The phenomenon of iconoclasm, expressed through hostile actions towards images, has occurred in many different cultures throughout history. The destruction and mutilation of images is often motivated by a blend of political and religious ideas and beliefs, and the distinction between various kinds of ’iconoclasms’ is not absolute. In order to explore further the long and varied history of iconoclasm the contributors to this volume consider iconoclastic reactions to various types of objects, both in the very recent and distant past. The majority focus on historical periods but also on history as a backdrop for image troubles of our own day. Development over time is a central question in the volume, and cross-cultural influences are also taken into consideration. This broad approach provides a useful comparative perspective both on earlier controversies over images and relevant issues today. In the multimedia era increased awareness of the possible consequences of the use of images is of utmost importance. ’Iconoclasm from Antiquity to Modernity’ approaches some of the problems related to the display of particular kinds of images in conflicted societies and the power to decide on the use of visual means of expression. It provides a deeper understanding of the mechanisms of the phenomenon of iconoclasm. Of interest to a wide group of scholars the contributors draw upon various sources and disciplines, including art history, cultural history, religion and archaeology, as well as making use of recent research from within social and political sciences and contemporary events. Whilst the texts are addressed primarily to those researching the Western world, the volume contains material which will also be of interest to students of the Middle East.
Table of Contents
Contents: Introduction - whose iconoclasm?, Kristine Kolrud and Marina Prusac; Disabling demonic images: regional diversity in Ancient iconoclasts' motives and targets, Eberhard W. Sauer; Presence and the image controversies in the 3rd and 4th centuries AD, Marina Prusac; Defacement and replacement as political strategies in Ancient and Byzantine ruler images, Bente Kiilerich; Byzantine iconoclasm: ideology and quest for power?, Anne Karahan; Neither iconoclasm nor iconodulia: the Carolingian Via Media, Thomas F.X. Noble; Iconoclasm and religious images in the early Lutheran tradition, Tarald Rasmussen; Iconoclasm on the frontier: Le Cateau-Cambrésis, 1566, Andrew Spicer; The Waldensians and the Piedmontese Easter of 1655, Kristine Kolrud; Iconoclasm - three modern cases, Jens Braarvig; Conclusion: iconoclasm in history and present-day use of images, Siri Sande; Bibliography; Index.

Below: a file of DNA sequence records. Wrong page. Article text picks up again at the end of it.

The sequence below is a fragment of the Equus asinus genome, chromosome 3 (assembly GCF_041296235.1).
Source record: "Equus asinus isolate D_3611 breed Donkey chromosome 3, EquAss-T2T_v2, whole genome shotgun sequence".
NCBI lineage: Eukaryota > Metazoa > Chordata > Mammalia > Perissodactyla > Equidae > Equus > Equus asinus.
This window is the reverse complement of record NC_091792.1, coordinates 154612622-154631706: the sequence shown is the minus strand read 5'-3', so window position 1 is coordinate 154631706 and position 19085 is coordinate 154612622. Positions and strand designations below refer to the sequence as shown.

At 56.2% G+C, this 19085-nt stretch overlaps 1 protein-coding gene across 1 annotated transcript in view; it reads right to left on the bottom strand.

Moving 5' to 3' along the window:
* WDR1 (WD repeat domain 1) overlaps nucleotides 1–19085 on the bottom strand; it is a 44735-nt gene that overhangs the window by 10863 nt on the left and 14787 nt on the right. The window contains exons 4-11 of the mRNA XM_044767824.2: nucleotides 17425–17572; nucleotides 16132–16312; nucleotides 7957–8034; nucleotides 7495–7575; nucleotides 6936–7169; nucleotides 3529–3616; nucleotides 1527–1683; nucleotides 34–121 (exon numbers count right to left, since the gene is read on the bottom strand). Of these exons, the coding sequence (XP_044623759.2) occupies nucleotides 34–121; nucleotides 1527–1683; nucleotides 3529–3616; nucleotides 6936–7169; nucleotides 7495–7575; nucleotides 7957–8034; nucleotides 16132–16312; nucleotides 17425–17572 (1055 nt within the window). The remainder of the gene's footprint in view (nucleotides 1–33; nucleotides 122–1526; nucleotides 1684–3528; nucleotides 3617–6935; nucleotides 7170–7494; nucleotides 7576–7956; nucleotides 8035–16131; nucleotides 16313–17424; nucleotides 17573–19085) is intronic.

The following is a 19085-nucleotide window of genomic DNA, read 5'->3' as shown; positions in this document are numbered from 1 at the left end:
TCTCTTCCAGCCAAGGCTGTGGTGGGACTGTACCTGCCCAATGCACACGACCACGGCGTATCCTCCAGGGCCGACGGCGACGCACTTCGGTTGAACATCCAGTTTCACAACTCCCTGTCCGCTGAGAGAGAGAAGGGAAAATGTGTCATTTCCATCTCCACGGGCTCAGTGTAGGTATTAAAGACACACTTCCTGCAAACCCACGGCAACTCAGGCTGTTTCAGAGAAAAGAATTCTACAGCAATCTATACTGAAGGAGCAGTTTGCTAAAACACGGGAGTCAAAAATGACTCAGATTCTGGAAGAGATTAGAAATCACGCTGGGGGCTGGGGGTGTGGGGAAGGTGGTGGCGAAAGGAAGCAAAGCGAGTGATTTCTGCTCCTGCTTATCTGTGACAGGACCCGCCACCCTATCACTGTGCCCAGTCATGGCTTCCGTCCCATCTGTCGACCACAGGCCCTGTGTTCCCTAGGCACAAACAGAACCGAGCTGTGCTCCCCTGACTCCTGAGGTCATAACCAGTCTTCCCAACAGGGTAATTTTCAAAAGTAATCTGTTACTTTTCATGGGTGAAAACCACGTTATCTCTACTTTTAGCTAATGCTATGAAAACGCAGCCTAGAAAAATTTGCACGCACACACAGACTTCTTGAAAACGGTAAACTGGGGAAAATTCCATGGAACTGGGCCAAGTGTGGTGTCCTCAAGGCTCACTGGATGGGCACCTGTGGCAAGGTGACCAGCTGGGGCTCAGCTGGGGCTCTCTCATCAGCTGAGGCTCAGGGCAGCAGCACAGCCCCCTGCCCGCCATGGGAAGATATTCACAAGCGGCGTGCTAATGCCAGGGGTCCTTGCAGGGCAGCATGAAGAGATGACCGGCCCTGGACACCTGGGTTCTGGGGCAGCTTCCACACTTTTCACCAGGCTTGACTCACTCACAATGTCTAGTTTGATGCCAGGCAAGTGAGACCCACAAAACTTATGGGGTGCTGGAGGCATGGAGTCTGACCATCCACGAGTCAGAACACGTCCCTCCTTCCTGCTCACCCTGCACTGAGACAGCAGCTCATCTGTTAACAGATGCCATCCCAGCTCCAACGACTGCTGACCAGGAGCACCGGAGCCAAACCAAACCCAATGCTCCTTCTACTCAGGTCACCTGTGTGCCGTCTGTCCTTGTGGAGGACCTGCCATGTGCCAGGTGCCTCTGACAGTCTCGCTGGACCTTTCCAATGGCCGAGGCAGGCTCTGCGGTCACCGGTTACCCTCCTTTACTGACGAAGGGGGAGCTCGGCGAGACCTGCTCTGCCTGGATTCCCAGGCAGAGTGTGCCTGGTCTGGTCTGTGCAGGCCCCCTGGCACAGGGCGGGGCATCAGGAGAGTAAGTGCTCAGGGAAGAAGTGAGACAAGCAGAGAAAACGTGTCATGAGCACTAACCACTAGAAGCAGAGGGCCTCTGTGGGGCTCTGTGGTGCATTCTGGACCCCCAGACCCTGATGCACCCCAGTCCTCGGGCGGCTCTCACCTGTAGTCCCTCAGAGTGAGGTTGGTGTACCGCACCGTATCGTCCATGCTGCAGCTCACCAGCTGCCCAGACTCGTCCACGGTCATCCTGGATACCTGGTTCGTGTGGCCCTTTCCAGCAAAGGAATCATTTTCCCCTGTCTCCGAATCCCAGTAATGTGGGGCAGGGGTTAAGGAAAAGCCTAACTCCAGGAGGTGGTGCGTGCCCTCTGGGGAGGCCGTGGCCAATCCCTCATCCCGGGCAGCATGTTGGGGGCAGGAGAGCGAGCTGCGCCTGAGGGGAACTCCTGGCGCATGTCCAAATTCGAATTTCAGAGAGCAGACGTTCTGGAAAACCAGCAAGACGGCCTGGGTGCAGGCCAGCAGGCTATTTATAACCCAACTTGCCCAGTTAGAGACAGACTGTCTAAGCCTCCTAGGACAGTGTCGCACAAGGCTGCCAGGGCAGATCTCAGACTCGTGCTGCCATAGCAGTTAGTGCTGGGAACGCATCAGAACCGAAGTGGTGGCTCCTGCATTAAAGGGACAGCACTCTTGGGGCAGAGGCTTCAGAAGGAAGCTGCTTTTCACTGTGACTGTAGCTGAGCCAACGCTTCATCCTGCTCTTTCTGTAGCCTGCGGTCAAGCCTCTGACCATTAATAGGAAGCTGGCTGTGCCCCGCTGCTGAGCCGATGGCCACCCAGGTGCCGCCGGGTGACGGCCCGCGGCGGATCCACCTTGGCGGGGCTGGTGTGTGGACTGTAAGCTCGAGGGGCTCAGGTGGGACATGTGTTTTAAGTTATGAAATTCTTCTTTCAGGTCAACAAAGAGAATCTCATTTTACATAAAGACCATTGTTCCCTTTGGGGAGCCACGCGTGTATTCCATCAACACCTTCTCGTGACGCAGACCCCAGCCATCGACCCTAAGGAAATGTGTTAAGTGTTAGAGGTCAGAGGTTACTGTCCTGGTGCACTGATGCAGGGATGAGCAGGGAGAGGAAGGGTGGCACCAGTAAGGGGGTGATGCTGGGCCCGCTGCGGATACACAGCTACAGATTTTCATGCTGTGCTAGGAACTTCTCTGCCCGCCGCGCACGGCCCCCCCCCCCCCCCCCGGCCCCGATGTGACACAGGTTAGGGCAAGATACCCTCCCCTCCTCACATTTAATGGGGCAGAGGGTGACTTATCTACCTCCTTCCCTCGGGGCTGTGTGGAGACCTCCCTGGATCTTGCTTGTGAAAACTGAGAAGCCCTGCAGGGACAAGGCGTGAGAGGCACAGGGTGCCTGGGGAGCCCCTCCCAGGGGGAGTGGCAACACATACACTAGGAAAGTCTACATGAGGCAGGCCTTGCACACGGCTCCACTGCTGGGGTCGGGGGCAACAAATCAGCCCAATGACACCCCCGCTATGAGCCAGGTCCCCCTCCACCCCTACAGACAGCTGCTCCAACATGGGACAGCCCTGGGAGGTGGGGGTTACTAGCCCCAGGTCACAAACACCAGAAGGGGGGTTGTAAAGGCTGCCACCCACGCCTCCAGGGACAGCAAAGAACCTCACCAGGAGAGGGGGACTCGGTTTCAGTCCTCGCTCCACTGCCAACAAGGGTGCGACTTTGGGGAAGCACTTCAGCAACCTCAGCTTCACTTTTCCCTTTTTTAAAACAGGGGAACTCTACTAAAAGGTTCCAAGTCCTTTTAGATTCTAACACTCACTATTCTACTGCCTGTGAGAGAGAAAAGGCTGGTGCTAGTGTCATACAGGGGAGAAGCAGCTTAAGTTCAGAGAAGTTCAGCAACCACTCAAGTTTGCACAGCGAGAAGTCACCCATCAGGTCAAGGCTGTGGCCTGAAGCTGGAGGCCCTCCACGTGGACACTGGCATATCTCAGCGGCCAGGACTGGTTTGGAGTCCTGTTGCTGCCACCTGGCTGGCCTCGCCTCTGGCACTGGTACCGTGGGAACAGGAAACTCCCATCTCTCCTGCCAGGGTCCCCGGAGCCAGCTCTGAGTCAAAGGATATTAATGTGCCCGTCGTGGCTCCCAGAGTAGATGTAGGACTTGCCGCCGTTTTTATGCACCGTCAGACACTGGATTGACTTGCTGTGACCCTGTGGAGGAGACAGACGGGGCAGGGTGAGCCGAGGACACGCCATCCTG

'These essays ask readers to reconsider their pre-existing assumptions about ideologically-motivated attacks on images and to see similarities between various iconoclasms in different times and places, from the early Christian destruction of pagan images to the Taliban's destruction of the giant Buddhas in Barniyan province in Afghanistan in 2001. Every essay offers it own, nuanced definition of iconoclasm...' The Art Newspaper 'Iconoclasm from Antiquity to Modernity is accessible to a wide range of academic backgrounds and its broad scope invites readers to make critical comparisons. The publication complements existing literature and its focus on pre-Reformation case studies offers a particularly valuable contribution to the expanding historiography of iconoclasm.' Journal of Art Historiography 'Iconoclasm from Antiquity to Modernity contains some papers of genuine originality and substance.' Art and Christianity 'Reflecting on the volume as a whole, the great strength is its presentation of iconoclasm throughout history. All of the essays take great care in showing the historical and political factors involved in each outbreak of violence against images ... Overall, the work deserves a broad audience since it raises important issues for a modern world saturated by digital images.' Heythrop 'The book is to be commended for bringing together such a diverse range of themes and periods, and offers a useful opportunity for readers to engage with the methodologies and debates beyond their individual disciplines. As such, it is an important contribution to establishing the study of iconoclasm as an avenue of historical inquiry for scholars of all regions and periods.' Catholic Historical Review